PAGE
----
“Think about how many played the wideout position you can say that about,” Tomlin said. “He wasn’t a goon wideout. He wasn’t 6-4, two-and-a-quarter, but I’ve never seen him blink. I’ve never seen him shy away from anything that wasn’t comfortable on a football field. We talk about all of this stuff man but we don’t talk about that. Unbelievable will, unbelievable work ethic, unbelievable belief in himself. That’s what I think about me when I think about the nine years I spent with that dude. I think he was the best punt returner on the planet. The first time he touched the ball in an NFL football game he ran a kickoff back. I had a ringside seat for all of that special stuff.”
When Brown did not suit up for the regular-season finale against the Bengals in 2018, it was an odd case. It led to Brown demanding a trade, which would eventually occur when he ended up with the then Oakland Raiders. That is what the public saw about Brown. It was the saga of tweets and craziness. Over the last few seasons, there have been even crazier things happening, like Brown running off the field against the Jets. Tomlin has personal connections to Brown, though, and sees him for who he is that way. Namely, Tomlin remembers the type of dad that Brown was.
“So when people want to talk about craziness or negativity as it pertains to him, I choose not to participate,” Tomlin said. I’ve got so many other things to talk about. I witnessed this dude grow and have a desire to be an unbelievable dad. When he was young and he was open and transparent with me in ways he grew and learned not to be, he hit me up. He said, ‘hey man, it’s Easter, what should I do for my boy?’ I said, ‘man, get that dude a suit, take him to church, and after church come around my house around one o’clock tomorrow and we’ll have an egg hunt around this joint.’ That real intimacy man, to see that his rookie year as a single dad, he had little AB and we would take turns with little AB. We were laying at Pittsburgh International (Airport) after the game and I would tell him to let him sleep and we can come get him in the morning. Real dude stuff.”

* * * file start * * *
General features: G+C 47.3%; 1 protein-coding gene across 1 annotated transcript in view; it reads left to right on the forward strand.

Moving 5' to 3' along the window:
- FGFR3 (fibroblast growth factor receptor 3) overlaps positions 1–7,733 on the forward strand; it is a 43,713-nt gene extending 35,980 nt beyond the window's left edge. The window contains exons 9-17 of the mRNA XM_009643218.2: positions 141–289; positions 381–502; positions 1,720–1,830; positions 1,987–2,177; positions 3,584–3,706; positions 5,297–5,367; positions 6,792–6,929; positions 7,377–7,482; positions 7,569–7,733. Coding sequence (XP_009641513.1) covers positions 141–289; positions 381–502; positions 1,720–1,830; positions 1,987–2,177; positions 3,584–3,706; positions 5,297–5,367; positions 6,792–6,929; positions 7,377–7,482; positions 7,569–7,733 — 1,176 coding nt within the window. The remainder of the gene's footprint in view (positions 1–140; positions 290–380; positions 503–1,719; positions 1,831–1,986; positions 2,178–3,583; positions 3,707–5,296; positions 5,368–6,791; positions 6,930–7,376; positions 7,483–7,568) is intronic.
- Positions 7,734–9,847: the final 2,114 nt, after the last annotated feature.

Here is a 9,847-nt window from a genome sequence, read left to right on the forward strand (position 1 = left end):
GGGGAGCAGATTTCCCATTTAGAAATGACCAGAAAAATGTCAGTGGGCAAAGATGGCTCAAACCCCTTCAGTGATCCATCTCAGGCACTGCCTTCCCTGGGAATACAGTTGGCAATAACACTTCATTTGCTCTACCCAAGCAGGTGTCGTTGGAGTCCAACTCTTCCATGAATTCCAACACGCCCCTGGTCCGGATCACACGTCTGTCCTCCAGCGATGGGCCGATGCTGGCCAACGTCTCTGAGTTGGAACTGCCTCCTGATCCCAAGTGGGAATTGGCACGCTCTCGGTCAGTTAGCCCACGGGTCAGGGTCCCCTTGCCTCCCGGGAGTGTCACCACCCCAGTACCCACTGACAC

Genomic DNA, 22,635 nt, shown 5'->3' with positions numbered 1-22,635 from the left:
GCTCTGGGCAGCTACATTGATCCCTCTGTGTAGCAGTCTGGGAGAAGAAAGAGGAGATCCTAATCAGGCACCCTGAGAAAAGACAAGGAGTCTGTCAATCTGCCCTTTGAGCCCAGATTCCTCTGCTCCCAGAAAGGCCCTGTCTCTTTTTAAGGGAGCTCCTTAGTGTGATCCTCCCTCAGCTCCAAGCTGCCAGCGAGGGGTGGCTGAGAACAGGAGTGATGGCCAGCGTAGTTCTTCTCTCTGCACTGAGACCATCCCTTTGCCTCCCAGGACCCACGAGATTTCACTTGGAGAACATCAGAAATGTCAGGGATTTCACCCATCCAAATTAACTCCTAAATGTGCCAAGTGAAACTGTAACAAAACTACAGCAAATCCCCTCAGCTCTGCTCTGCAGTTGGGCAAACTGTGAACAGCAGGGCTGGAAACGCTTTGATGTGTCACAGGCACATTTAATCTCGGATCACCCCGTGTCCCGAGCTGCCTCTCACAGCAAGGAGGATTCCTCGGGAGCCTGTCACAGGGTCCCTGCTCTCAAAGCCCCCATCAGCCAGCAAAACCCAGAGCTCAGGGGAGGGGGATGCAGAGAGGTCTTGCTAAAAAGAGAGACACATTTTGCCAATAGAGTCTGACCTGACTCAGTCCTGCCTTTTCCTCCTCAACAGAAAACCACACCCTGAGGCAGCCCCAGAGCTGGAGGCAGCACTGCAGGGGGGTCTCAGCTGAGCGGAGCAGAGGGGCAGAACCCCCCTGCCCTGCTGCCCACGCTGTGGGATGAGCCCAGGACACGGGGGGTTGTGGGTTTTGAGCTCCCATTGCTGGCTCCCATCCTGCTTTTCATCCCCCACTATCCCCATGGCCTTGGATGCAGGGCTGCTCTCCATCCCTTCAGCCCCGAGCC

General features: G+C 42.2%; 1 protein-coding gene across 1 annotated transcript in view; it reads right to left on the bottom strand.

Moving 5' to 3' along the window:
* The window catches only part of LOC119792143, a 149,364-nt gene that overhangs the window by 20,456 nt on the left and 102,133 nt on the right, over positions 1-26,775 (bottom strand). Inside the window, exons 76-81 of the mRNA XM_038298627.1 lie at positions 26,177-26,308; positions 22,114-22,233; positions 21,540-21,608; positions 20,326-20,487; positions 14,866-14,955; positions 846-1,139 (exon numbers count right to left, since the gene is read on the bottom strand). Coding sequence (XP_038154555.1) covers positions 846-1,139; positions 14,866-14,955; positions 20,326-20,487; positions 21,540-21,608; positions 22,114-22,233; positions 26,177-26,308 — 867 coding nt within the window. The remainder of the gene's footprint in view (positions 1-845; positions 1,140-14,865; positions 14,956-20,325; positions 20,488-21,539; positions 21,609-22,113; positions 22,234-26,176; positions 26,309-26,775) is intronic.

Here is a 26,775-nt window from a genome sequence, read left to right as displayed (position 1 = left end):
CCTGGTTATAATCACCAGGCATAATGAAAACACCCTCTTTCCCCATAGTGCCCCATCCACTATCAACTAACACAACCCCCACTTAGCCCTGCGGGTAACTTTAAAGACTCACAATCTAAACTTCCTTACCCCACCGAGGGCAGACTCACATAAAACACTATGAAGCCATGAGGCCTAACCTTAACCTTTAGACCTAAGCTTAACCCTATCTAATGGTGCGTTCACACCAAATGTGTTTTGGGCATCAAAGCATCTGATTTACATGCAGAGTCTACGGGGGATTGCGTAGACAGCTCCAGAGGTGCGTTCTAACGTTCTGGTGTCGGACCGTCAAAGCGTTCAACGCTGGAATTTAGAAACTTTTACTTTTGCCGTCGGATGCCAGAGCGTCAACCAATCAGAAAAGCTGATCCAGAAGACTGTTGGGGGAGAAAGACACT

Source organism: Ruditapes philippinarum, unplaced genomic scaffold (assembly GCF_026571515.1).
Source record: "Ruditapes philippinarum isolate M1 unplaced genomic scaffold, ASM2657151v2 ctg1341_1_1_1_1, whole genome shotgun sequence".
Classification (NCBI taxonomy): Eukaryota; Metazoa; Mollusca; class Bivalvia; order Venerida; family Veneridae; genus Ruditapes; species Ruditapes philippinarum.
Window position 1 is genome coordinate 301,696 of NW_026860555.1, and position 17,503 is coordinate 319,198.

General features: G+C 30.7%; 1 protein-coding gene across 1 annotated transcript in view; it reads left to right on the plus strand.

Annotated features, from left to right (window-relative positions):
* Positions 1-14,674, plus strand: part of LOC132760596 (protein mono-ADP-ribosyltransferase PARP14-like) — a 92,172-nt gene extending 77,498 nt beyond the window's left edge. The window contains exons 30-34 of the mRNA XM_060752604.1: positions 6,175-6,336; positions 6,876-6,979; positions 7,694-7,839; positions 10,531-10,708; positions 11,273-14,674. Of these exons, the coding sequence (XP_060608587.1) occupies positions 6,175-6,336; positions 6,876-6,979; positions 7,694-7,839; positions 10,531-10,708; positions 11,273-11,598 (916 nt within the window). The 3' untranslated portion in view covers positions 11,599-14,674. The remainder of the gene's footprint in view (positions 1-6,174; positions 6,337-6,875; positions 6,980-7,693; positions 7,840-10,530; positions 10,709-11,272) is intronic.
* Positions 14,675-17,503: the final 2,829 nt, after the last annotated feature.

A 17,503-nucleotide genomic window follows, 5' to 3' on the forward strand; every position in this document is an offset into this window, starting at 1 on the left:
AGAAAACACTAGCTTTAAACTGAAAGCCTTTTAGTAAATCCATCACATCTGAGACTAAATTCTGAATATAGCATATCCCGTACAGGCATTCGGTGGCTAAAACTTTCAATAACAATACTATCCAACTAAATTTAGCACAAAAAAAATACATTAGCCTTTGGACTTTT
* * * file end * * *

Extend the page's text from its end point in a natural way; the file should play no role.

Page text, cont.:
As more fame hit Brown, it seemed that he crumbled against it in the NFL. Brown played for four different teams since his exit from the Steelers, and never suited up for the Raiders. Instead, he ended up having a successful stint with the Buccaneers where he won a Super Bowl. His time did not end well there, either, but he did get a ring. Tomlin will look back on Brown at who he was in his fondest moments. He simply may have changed with the more attention he received.
“Because with success comes a lot of things,” Tomlin said. “Some we deal with well, some we don’t. Some he dealt with well, some of it he didn’t and some of it changed him in ways that weren’t as attractive. Some ways he grew in a big way. He was really naïve when he got here. He’s not a naïve dude in terms of ways of the world, business and how to market himself now. He grew, we all grow. We grow in life and because of a lot of things; but particularly, success is a slippery red carpet.”
While it seems like Brown will not ever don the black and gold again in a game, he could retire a Steeler if he so chooses to do so. That could be a happy ending to all parties invovled.